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Lessons in the Lutheran Confessions
Concerning Ecclesiastical Power – part 7

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Colossians 2:20–23

From the Confessions: The Defense of the Augsburg Confession

Concerning Ecclesiastical Power 

Earlier, they also condemned Article XV, in which we declared that traditions do not merit the forgiveness of sins. They say here that traditions contribute to eternal life. Do they merit the forgiveness of sins? Are they services of worship that God approves as righteousness? Do they vivify hearts? Paul says to the Colossians that traditions gain nothing with respect to eternal righteousness and eternal life since food, drink, clothing and the like are things that perish with the using (Col 2:20–23). But eternal life is formed in the heart by eternal things: by the Word of God and the Holy Spirit. Therefore, let our opponents explain how traditions are conducive to eternal life.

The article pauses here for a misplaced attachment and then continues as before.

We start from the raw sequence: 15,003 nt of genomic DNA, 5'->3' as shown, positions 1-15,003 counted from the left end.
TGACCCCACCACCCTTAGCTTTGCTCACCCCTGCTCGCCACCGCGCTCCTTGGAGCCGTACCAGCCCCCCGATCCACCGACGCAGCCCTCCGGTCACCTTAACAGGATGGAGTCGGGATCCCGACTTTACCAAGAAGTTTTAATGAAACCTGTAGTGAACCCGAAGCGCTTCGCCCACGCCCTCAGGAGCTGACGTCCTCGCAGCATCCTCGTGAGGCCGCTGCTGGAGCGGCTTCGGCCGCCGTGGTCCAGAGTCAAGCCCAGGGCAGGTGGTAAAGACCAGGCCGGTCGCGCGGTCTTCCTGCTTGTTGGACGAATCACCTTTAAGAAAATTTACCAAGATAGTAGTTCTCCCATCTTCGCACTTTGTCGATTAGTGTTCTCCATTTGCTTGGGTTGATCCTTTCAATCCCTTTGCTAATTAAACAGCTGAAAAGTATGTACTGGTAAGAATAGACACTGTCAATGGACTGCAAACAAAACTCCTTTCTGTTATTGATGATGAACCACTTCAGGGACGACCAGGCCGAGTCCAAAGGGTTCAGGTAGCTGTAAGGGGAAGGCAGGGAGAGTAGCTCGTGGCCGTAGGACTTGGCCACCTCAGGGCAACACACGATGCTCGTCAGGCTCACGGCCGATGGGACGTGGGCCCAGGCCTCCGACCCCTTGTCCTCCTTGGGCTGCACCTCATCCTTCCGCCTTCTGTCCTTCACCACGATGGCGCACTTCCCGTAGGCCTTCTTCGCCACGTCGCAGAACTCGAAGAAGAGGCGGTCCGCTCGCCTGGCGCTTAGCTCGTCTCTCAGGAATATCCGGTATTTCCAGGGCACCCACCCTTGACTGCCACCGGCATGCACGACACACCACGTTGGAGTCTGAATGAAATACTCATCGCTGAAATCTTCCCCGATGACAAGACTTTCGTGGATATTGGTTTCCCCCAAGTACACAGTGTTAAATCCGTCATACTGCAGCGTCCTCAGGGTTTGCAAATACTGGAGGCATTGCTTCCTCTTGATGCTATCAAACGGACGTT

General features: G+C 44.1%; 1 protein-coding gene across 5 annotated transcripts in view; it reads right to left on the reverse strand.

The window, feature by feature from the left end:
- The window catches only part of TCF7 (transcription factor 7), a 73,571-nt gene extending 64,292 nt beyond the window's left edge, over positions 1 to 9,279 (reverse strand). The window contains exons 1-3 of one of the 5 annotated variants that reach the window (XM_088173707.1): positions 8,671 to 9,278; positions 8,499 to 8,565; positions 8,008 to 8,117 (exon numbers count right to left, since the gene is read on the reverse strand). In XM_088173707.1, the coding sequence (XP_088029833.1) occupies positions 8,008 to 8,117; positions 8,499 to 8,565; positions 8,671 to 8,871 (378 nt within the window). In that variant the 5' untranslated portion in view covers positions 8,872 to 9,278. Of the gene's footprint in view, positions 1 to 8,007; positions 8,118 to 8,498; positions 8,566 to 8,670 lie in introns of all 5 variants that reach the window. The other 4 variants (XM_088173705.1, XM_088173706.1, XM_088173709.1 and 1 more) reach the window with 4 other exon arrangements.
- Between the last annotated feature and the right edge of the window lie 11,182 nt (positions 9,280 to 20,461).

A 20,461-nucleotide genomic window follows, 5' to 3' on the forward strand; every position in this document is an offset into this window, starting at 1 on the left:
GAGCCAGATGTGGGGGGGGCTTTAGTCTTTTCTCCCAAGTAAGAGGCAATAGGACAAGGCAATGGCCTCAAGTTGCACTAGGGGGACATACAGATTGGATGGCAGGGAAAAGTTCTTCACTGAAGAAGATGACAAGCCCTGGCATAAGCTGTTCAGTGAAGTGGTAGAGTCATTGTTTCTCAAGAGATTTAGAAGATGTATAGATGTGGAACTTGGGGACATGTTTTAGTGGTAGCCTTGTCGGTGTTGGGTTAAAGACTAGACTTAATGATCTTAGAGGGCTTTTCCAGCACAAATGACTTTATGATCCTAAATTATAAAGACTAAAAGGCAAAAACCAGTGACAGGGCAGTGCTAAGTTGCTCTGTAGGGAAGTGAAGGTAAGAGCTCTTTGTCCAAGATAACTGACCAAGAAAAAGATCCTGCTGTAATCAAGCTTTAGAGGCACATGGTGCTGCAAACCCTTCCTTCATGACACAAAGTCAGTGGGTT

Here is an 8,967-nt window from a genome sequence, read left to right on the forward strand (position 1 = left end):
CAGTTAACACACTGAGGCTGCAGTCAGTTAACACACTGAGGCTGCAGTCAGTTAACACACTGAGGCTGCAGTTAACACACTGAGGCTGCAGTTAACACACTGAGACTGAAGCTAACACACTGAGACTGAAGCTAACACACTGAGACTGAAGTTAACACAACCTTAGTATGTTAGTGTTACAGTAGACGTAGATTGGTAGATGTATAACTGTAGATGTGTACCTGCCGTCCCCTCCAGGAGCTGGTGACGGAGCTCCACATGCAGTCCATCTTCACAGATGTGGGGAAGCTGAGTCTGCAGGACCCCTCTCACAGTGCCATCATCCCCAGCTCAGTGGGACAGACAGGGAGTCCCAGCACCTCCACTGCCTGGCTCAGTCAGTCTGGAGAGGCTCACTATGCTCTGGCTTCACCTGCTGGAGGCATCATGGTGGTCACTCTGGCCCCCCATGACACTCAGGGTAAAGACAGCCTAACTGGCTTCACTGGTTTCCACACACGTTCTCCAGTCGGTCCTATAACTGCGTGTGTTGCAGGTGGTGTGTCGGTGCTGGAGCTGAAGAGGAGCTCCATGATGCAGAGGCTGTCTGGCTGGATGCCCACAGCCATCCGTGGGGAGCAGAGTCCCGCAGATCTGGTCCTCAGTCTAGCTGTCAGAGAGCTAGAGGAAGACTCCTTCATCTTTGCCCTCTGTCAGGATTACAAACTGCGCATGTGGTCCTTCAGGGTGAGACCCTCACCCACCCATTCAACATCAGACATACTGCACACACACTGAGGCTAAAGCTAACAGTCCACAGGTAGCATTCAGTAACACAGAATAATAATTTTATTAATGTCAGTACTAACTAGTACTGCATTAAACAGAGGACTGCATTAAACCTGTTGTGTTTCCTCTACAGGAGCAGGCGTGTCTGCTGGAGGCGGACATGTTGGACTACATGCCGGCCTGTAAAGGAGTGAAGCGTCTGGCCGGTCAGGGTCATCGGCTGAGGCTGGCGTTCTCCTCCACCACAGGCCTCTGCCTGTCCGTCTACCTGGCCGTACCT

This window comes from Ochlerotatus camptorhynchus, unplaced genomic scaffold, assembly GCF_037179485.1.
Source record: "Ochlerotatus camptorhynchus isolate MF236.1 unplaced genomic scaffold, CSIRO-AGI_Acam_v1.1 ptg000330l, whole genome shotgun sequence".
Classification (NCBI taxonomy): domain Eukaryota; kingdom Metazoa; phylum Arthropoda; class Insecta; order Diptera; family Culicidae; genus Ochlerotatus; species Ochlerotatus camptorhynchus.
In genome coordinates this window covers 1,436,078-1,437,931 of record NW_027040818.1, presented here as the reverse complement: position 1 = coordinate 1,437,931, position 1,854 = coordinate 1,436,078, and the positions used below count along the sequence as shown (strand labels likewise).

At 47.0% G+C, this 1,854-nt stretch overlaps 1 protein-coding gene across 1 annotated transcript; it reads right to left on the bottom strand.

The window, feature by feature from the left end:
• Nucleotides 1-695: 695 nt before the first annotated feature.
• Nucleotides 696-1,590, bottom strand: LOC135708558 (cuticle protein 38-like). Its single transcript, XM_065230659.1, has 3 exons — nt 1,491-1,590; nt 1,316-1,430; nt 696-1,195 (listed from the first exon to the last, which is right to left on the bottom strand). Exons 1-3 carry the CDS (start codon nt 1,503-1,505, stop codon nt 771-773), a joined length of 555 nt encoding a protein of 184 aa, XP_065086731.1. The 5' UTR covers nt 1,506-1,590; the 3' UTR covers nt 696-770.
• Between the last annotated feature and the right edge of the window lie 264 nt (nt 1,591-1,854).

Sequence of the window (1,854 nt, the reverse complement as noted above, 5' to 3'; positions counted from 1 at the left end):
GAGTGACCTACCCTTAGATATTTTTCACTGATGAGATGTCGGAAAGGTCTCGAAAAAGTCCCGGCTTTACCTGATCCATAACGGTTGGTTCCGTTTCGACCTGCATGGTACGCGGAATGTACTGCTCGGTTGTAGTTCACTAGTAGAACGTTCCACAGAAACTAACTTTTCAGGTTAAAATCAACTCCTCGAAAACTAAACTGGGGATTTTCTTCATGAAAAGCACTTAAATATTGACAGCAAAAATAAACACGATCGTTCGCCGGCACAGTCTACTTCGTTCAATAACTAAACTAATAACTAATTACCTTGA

Pulling It Together: Eternal life begins during this earthly life. It starts within us by faith. First, we are forgiven and made righteous before God through faith in his Son. These things which make our hearts eternally alive happen because God does them. No effort of our own can ever make us live forever. That is an absurd notion, and is obvious enough. Only the eternal Spirit can give such life to our spirits. What we eat and drink, or abstain from, has nothing to do with eternity; food and drink are things of this life. What we wear, or do not wear, also have nothing to do with salvation—unless we are speaking of being clothed with Christ (Gal 3:27). Special services of worship performed for the benefit of forgiving the sins of others who are not even present, or who do not even believe, may have a religious appearance. Nevertheless, without faith in Christ no one is saved.

Prayer: Clothe me, Lord Jesus, with your righteousness. Amen.

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